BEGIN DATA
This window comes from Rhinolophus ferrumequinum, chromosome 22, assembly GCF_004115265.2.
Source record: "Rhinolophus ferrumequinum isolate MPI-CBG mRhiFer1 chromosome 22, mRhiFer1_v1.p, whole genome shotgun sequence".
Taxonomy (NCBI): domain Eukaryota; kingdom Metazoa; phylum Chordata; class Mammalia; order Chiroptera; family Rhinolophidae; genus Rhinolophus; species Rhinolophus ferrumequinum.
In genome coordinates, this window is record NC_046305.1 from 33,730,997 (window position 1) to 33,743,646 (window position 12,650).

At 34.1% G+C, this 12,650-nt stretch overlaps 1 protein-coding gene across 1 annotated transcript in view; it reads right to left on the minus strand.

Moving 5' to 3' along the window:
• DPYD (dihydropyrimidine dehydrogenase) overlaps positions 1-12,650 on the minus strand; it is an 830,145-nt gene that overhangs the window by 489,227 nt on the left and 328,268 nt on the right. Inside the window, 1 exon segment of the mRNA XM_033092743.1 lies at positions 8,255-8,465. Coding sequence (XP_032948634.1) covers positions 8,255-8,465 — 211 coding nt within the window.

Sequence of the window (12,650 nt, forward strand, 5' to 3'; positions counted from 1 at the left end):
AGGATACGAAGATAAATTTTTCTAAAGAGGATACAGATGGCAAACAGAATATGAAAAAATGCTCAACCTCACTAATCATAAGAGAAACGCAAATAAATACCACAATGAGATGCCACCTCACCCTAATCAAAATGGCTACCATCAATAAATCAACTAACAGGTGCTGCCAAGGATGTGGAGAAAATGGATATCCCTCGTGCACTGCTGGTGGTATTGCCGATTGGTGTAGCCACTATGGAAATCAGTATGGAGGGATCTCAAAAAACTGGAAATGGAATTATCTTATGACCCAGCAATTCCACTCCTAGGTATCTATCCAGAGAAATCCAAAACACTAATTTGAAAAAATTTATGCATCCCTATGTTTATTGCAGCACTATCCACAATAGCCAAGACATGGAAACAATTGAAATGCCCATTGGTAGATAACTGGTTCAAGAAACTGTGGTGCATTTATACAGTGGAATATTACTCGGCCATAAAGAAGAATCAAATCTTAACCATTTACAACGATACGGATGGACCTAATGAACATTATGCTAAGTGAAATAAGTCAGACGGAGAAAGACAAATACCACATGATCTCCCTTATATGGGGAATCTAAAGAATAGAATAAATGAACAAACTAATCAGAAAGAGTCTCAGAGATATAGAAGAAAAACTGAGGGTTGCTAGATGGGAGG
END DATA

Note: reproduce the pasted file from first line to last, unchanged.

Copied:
This window comes from Rhinolophus ferrumequinum, chromosome 22, assembly GCF_004115265.2.
Source record: "Rhinolophus ferrumequinum isolate MPI-CBG mRhiFer1 chromosome 22, mRhiFer1_v1.p, whole genome shotgun sequence".
Taxonomy (NCBI): domain Eukaryota; kingdom Metazoa; phylum Chordata; class Mammalia; order Chiroptera; family Rhinolophidae; genus Rhinolophus; species Rhinolophus ferrumequinum.
In genome coordinates, this window is record NC_046305.1 from 33,730,997 (window position 1) to 33,743,646 (window position 12,650).

At 34.1% G+C, this 12,650-nt stretch overlaps 1 protein-coding gene across 1 annotated transcript in view; it reads right to left on the minus strand.

Moving 5' to 3' along the window:
• DPYD (dihydropyrimidine dehydrogenase) overlaps positions 1-12,650 on the minus strand; it is an 830,145-nt gene that overhangs the window by 489,227 nt on the left and 328,268 nt on the right. Inside the window, 1 exon segment of the mRNA XM_033092743.1 lies at positions 8,255-8,465. Coding sequence (XP_032948634.1) covers positions 8,255-8,465 — 211 coding nt within the window.

Sequence of the window (12,650 nt, forward strand, 5' to 3'; positions counted from 1 at the left end):
AGGATACGAAGATAAATTTTTCTAAAGAGGATACAGATGGCAAACAGAATATGAAAAAATGCTCAACCTCACTAATCATAAGAGAAACGCAAATAAATACCACAATGAGATGCCACCTCACCCTAATCAAAATGGCTACCATCAATAAATCAACTAACAGGTGCTGCCAAGGATGTGGAGAAAATGGATATCCCTCGTGCACTGCTGGTGGTATTGCCGATTGGTGTAGCCACTATGGAAATCAGTATGGAGGGATCTCAAAAAACTGGAAATGGAATTATCTTATGACCCAGCAATTCCACTCCTAGGTATCTATCCAGAGAAATCCAAAACACTAATTTGAAAAAATTTATGCATCCCTATGTTTATTGCAGCACTATCCACAATAGCCAAGACATGGAAACAATTGAAATGCCCATTGGTAGATAACTGGTTCAAGAAACTGTGGTGCATTTATACAGTGGAATATTACTCGGCCATAAAGAAGAATCAAATCTTAACCATTTACAACGATACGGATGGACCTAATGAACATTATGCTAAGTGAAATAAGTCAGACGGAGAAAGACAAATACCACATGATCTCCCTTATATGGGGAATCTAAAGAATAGAATAAATGAACAAACTAATCAGAAAGAGTCTCAGAGATATAGAAGAAAAACTGAGGGTTGCTAGATGGGAGG